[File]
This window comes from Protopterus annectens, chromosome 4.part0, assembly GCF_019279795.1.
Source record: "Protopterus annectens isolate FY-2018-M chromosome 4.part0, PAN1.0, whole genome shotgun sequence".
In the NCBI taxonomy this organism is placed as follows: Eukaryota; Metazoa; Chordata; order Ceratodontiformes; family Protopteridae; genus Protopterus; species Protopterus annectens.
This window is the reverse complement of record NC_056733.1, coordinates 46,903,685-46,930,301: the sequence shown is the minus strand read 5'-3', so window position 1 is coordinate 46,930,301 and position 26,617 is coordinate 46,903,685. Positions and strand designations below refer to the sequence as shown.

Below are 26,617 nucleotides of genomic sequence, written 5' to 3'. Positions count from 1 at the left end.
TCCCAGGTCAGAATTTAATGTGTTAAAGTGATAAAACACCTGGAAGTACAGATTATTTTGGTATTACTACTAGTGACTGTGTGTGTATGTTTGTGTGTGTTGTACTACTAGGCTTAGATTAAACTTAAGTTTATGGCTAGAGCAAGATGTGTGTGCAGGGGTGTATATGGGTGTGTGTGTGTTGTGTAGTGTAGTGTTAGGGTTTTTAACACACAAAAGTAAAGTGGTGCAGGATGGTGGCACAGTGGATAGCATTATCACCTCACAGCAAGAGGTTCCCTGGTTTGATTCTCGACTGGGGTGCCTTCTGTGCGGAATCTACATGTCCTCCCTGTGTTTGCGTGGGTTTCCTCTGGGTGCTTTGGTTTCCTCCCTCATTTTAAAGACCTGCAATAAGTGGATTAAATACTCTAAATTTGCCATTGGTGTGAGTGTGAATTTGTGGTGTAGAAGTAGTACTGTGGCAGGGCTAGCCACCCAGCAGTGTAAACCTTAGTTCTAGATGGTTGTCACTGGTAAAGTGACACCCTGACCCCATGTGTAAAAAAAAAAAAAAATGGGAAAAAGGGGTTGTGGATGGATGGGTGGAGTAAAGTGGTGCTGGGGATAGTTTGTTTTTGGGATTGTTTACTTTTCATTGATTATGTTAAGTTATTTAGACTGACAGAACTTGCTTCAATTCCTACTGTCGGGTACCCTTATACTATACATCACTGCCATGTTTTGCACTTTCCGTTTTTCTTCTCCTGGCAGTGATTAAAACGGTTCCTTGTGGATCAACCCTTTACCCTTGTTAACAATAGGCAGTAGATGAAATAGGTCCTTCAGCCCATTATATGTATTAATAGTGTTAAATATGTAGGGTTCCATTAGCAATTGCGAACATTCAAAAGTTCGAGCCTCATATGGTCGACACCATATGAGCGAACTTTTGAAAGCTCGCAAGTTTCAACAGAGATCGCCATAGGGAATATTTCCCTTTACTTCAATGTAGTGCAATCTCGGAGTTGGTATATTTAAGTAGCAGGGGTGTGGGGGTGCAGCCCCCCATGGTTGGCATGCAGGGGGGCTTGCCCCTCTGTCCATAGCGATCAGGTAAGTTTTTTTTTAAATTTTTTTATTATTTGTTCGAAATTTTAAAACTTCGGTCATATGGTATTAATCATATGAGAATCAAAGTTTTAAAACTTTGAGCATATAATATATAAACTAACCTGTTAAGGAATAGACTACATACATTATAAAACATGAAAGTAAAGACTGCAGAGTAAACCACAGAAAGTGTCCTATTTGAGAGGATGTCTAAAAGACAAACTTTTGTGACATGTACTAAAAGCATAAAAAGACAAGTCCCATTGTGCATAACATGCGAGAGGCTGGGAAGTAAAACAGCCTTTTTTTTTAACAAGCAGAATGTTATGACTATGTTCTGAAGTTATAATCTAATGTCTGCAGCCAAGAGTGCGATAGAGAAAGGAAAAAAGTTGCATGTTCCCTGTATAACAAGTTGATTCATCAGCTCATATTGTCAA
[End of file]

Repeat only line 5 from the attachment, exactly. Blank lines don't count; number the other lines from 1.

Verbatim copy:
Below are 26,617 nucleotides of genomic sequence, written 5' to 3'. Positions count from 1 at the left end.